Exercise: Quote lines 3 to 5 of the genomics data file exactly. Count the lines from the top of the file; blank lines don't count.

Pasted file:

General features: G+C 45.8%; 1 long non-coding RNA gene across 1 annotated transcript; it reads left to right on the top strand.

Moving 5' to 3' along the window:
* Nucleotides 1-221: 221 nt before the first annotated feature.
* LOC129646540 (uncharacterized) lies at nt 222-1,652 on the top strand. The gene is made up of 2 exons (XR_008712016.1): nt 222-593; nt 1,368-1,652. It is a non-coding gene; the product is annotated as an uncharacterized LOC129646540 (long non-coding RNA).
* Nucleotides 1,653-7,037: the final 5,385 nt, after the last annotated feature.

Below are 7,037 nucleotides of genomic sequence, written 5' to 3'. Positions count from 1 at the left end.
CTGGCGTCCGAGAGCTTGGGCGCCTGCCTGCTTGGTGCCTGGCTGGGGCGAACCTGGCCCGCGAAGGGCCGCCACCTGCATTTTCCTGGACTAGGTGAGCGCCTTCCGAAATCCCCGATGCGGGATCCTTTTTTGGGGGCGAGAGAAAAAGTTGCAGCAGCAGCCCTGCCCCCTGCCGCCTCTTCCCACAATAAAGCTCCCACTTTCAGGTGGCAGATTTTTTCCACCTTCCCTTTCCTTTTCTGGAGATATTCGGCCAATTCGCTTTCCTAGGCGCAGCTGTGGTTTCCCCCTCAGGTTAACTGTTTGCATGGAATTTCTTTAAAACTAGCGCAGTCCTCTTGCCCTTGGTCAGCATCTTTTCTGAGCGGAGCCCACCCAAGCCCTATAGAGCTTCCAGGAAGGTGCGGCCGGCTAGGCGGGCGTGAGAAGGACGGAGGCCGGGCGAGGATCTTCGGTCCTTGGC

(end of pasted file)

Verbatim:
* Nucleotides 1-221: 221 nt before the first annotated feature.
* LOC129646540 (uncharacterized) lies at nt 222-1,652 on the top strand. The gene is made up of 2 exons (XR_008712016.1): nt 222-593; nt 1,368-1,652. It is a non-coding gene; the product is annotated as an uncharacterized LOC129646540 (long non-coding RNA).
* Nucleotides 1,653-7,037: the final 5,385 nt, after the last annotated feature.